It is another object of the present invention to provide an outdoor motor enclosure which will prevent moisture from accumulating on the top of the motor housing between operating periods, whereby subsequent operation of the motor could cause such moisture to be drawn inside the motor housing.
It is another object of the present invention to provide a compact outdoor motor enclosure for protecting an electric motor which is vertically mounted with the cooling fan on the upper end thereof.
Other objects and advantages of the invention will be apparent from the concluding portion of the specification.
FIG. 1 is a perspective view of an electric motor encased within an outdoor motor enclosure according to a first embodiment of the invention;
FIG. 2 is a plan view of the motor enclosure of FIG. 1 having a portion cut away to reveal the motor housing and cooling fan;
FIG. 3 is a side view with a portion of the moisture shield cut away illustrating the air flow into and out of the enclosure during operation of the cooling fan; and
FIG. 4 is a side elevational view having portions cut away illustrating a second embodiment employing a partial moisture shield.
As has been mentioned in the background section of the specification, where electric motors are utilized out of doors for purposes such as operating irrigation equipment, it is necessary to protect the motors if a reasonable service period is to be obtained. One of the significant problems in utilizing electric motors in an outdoor environment is the requirement of essentially moisture proofing the motor. A typical electric motor will be encased in a housing which provides substantial moisture protection. However, as pointed out, when moisture is permitted to impinge upon the outer surface of the housing, particularly when the electric motor is intermittently operated, there is a tendency for condensation to form on the inside wall of the housing.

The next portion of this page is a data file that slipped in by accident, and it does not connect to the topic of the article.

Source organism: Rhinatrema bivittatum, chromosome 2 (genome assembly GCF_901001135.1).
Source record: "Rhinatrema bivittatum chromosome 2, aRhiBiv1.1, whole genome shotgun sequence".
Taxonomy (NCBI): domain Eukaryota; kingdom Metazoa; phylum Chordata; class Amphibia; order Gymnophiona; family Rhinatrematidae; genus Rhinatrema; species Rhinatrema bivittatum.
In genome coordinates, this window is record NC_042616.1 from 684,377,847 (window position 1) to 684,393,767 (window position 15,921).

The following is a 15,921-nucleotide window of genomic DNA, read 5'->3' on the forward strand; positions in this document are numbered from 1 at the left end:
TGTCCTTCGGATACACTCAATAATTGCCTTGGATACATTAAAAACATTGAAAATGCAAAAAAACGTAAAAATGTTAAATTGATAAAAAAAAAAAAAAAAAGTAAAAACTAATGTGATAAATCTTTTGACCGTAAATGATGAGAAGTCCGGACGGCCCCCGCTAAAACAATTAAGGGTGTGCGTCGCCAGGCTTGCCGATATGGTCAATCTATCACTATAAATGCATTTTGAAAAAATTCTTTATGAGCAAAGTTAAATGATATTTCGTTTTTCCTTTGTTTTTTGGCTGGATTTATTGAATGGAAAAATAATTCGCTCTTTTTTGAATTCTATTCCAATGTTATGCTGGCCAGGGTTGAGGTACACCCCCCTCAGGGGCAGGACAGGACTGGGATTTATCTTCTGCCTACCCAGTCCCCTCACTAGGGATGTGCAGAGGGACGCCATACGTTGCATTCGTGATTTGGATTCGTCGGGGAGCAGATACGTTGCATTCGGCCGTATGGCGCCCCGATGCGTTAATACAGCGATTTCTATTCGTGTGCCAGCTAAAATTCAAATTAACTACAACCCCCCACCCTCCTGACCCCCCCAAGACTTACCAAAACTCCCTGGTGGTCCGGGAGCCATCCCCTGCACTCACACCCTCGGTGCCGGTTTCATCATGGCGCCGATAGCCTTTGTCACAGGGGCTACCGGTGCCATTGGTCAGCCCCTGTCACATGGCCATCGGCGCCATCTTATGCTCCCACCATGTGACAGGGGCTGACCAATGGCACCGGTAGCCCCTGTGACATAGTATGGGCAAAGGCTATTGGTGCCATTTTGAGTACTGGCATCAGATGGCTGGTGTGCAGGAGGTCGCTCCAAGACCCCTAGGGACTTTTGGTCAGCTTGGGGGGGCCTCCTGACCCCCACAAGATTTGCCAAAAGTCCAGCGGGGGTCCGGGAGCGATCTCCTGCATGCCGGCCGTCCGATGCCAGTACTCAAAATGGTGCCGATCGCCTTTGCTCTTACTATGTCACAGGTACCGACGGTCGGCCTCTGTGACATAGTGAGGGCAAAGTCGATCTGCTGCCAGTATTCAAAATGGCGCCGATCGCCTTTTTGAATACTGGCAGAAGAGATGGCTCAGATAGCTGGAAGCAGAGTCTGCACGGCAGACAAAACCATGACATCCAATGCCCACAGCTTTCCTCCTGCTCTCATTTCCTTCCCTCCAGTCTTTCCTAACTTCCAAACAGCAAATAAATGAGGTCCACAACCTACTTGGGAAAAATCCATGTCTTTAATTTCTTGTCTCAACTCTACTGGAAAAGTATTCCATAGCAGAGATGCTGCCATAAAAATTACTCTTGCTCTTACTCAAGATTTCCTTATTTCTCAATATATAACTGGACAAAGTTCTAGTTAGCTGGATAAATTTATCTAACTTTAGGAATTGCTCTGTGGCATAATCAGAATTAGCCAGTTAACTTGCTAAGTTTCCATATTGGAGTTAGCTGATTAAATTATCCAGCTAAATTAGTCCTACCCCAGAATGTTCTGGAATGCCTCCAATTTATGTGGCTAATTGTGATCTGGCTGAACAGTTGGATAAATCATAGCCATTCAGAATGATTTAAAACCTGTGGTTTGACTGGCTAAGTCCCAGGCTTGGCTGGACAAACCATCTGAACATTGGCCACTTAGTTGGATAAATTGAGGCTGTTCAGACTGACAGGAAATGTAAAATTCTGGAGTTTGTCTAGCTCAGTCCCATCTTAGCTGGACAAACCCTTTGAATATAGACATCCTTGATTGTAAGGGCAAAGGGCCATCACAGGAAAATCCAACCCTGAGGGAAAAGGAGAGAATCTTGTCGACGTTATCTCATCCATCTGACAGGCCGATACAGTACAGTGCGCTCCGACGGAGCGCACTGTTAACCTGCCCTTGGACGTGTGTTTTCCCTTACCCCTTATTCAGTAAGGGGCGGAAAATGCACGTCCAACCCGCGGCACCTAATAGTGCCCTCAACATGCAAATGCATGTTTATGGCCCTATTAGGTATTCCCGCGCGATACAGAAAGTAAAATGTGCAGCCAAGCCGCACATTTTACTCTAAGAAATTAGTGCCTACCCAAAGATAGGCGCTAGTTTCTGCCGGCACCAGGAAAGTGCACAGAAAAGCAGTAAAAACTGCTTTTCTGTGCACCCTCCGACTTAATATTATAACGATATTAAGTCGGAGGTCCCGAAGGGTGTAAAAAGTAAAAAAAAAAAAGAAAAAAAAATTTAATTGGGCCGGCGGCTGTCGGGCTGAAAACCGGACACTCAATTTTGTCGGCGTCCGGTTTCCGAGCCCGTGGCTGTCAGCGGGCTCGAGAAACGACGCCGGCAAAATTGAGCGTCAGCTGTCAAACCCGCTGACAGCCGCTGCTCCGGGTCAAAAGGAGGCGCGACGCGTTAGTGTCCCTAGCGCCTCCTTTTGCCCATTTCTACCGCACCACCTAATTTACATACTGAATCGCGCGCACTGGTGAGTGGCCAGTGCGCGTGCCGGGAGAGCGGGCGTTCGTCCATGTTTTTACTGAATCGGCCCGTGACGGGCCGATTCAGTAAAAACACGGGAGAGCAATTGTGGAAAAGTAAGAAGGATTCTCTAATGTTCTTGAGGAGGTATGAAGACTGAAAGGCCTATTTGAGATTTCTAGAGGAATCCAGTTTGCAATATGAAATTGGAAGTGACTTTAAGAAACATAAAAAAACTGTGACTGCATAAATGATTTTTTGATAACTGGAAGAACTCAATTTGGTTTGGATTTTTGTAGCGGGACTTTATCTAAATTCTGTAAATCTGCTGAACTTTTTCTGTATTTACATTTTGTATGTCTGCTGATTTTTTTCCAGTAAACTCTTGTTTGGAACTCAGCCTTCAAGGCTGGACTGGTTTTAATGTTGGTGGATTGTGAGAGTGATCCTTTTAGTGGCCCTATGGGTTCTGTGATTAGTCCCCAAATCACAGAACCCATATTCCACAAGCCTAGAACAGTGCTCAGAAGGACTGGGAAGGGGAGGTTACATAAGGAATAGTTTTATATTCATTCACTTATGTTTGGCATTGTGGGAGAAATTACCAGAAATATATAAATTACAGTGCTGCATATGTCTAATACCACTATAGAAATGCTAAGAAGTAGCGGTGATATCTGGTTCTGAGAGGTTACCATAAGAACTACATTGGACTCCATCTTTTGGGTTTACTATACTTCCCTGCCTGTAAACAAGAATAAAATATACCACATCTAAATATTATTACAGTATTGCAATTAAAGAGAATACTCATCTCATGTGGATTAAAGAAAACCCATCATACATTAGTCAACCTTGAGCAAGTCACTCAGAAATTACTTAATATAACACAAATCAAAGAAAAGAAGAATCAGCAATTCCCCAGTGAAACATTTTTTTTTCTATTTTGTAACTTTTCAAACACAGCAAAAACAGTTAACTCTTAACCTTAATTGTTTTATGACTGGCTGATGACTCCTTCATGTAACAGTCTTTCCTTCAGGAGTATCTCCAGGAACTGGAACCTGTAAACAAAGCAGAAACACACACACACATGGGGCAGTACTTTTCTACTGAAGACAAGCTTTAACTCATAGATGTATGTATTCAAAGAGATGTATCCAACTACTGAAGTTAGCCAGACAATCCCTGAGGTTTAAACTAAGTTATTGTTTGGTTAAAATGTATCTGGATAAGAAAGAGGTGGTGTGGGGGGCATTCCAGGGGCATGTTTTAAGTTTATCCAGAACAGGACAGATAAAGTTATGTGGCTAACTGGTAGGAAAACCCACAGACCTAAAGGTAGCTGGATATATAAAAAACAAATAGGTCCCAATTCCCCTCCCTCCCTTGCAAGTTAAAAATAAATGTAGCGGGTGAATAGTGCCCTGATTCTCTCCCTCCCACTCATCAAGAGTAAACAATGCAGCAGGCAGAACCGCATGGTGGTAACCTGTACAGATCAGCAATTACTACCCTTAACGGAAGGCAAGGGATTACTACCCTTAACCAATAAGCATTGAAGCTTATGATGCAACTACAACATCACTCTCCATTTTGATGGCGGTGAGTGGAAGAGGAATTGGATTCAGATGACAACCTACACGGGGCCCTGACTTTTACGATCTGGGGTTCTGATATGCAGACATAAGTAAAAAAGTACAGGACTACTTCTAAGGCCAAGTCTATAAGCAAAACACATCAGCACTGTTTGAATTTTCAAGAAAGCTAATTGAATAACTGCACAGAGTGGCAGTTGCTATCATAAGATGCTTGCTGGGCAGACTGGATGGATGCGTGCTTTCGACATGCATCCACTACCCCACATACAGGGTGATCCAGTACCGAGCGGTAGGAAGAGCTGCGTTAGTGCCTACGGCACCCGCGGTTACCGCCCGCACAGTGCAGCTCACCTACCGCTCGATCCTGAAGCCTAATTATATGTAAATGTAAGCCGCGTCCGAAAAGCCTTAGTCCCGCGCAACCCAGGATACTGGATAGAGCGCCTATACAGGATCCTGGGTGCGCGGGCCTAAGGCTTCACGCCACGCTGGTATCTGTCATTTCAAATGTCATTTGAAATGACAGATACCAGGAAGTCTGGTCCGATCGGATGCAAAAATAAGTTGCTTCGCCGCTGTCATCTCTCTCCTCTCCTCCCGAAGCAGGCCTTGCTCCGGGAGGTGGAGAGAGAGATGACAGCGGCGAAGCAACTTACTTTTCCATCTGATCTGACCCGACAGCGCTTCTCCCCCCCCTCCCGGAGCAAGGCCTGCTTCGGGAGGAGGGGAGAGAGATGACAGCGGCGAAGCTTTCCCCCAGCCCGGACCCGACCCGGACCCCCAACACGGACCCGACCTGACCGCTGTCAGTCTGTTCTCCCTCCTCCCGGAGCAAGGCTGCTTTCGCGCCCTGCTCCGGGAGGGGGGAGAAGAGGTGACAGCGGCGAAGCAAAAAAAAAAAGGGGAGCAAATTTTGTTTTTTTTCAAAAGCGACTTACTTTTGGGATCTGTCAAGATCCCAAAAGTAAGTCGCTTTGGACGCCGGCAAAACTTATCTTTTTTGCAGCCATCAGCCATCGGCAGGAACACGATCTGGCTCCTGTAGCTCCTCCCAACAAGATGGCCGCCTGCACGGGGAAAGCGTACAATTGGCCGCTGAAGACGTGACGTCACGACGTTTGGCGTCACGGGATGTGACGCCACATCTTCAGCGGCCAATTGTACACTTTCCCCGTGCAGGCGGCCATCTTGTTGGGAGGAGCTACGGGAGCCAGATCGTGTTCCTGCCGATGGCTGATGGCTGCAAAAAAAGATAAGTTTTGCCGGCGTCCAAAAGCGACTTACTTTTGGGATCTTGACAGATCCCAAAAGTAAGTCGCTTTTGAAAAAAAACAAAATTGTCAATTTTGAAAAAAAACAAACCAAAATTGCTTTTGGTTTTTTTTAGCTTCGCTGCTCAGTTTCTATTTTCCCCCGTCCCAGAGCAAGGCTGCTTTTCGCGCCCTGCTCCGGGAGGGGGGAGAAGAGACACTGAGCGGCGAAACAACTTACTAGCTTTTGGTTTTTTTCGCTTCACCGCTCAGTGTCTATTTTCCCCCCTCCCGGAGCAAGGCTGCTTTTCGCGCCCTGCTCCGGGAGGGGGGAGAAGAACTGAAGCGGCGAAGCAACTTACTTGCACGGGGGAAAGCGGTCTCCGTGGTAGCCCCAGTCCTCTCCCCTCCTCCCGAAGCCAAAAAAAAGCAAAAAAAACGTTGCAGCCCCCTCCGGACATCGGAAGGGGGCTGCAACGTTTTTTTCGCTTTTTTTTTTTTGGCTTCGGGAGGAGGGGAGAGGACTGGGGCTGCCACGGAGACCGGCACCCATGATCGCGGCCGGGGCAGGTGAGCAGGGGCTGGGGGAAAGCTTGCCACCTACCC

This condensation in time will build up and collect at the bottom of the motor causing ultimate and premature motor failure due to water in the windings. This is a primary concern of the present invention which is a motor enclosure the purpose of which is to prevent moisture from directly contacting the outer surface of the motor housing.
A secondary problem with motors which is solved by this enclosure is the accumulation of moisture on the top end of a motor which is vertically mounted. Water collecting at the shaft bearing tends to be sucked into the motor in small amounts each time the motor starts up. This moisture in time seeps down the vertical shaft and may cause premature bearing failure.
Referring now to FIG. 1, an electric motor is illustrated in a vertical position. Mounted to the exterior of the motor housing is an outdoor motor enclosure 10, according to a preferred embodiment of the present invention. The enclosure 10 includes a rain canopy 12 and a cylindrical moisture shield 14. Extending vertically downward from the motor enclosure is the drive shaft 16. Electrical power to the motor, whether it be AC or DC, is provided through an electrical fitting 20 bolted to the motor housing through the moisture shield 14.
Referring now to FIGS. 2 and 3, the details of mounting the motor in the enclosure 10 may be understood. A motor is positioned vertically having its drive shaft 16 extending downwardly therefrom. The motor is encased in a housing 24 which, under other conditions would offer satisfactory protection in terms of electrical safety, normal dirt and humidity.
Extending vertically upward is the extension of the shaft 16 to which is attached a cooling fan 26 having a plurality of blades 28 thereon. As will be apparent to those skilled in the motor art, during operation of the motor 22, the fan 26 is rotated such that the blades 28 cause an air flow along the housing adequate to prevent overheating of the motor.
According to the present invention, an outdoor moisture protecting enclosure is provided on the housing of the motor which prevents moisture from contacting the motor housing but which freely permits air circulation to prevent overheating of the motor. As best illustrated in FIG. 3, the moisture shield 14 is mounted over the motor housing 24 and preferably secured thereto by bolts 30 at the lower end of the housing and bolts 32 at the upper end of the housing. An L bracket 34 may be attached to the shield 14 for this purpose.